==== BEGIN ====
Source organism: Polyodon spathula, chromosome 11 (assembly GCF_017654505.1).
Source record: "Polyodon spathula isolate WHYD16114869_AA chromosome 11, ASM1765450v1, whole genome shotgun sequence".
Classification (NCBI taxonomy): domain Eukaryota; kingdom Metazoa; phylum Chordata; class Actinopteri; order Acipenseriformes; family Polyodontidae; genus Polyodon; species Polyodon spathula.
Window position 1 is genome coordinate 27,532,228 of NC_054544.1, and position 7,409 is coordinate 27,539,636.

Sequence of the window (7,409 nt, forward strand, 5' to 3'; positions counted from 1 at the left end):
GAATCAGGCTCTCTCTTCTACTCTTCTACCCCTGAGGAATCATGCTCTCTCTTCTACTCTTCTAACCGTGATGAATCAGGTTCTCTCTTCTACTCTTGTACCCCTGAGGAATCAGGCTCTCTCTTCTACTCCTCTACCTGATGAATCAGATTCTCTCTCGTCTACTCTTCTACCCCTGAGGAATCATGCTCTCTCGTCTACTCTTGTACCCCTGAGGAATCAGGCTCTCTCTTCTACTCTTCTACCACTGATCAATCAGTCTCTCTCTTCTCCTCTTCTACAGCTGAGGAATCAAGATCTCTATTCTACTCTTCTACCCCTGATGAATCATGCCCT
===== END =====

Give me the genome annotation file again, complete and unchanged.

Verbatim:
Source organism: Polyodon spathula, chromosome 11 (assembly GCF_017654505.1).
Source record: "Polyodon spathula isolate WHYD16114869_AA chromosome 11, ASM1765450v1, whole genome shotgun sequence".
Classification (NCBI taxonomy): domain Eukaryota; kingdom Metazoa; phylum Chordata; class Actinopteri; order Acipenseriformes; family Polyodontidae; genus Polyodon; species Polyodon spathula.
Window position 1 is genome coordinate 27,532,228 of NC_054544.1, and position 7,409 is coordinate 27,539,636.

Sequence of the window (7,409 nt, forward strand, 5' to 3'; positions counted from 1 at the left end):
GAATCAGGCTCTCTCTTCTACTCTTCTACCCCTGAGGAATCATGCTCTCTCTTCTACTCTTCTAACCGTGATGAATCAGGTTCTCTCTTCTACTCTTGTACCCCTGAGGAATCAGGCTCTCTCTTCTACTCCTCTACCTGATGAATCAGATTCTCTCTCGTCTACTCTTCTACCCCTGAGGAATCATGCTCTCTCGTCTACTCTTGTACCCCTGAGGAATCAGGCTCTCTCTTCTACTCTTCTACCACTGATCAATCAGTCTCTCTCTTCTCCTCTTCTACAGCTGAGGAATCAAGATCTCTATTCTACTCTTCTACCCCTGATGAATCATGCCCT